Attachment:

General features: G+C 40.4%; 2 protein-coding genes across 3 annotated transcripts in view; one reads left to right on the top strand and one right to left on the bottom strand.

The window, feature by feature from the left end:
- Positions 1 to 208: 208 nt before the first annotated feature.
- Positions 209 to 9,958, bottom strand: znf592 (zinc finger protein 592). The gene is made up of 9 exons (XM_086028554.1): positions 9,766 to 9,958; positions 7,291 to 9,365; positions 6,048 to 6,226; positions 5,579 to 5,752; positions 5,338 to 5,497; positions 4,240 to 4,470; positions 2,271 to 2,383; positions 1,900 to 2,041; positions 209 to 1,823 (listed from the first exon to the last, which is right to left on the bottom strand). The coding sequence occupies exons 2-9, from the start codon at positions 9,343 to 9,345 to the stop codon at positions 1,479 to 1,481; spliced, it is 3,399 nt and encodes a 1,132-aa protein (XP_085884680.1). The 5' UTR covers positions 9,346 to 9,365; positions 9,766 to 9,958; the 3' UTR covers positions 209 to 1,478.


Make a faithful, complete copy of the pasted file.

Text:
General features: G+C 40.4%; 2 protein-coding genes across 3 annotated transcripts in view; one reads left to right on the top strand and one right to left on the bottom strand.

The window, feature by feature from the left end:
- Positions 1 to 208: 208 nt before the first annotated feature.
- Positions 209 to 9,958, bottom strand: znf592 (zinc finger protein 592). The gene is made up of 9 exons (XM_086028554.1): positions 9,766 to 9,958; positions 7,291 to 9,365; positions 6,048 to 6,226; positions 5,579 to 5,752; positions 5,338 to 5,497; positions 4,240 to 4,470; positions 2,271 to 2,383; positions 1,900 to 2,041; positions 209 to 1,823 (listed from the first exon to the last, which is right to left on the bottom strand). The coding sequence occupies exons 2-9, from the start codon at positions 9,343 to 9,345 to the stop codon at positions 1,479 to 1,481; spliced, it is 3,399 nt and encodes a 1,132-aa protein (XP_085884680.1). The 5' UTR covers positions 9,346 to 9,365; positions 9,766 to 9,958; the 3' UTR covers positions 209 to 1,478.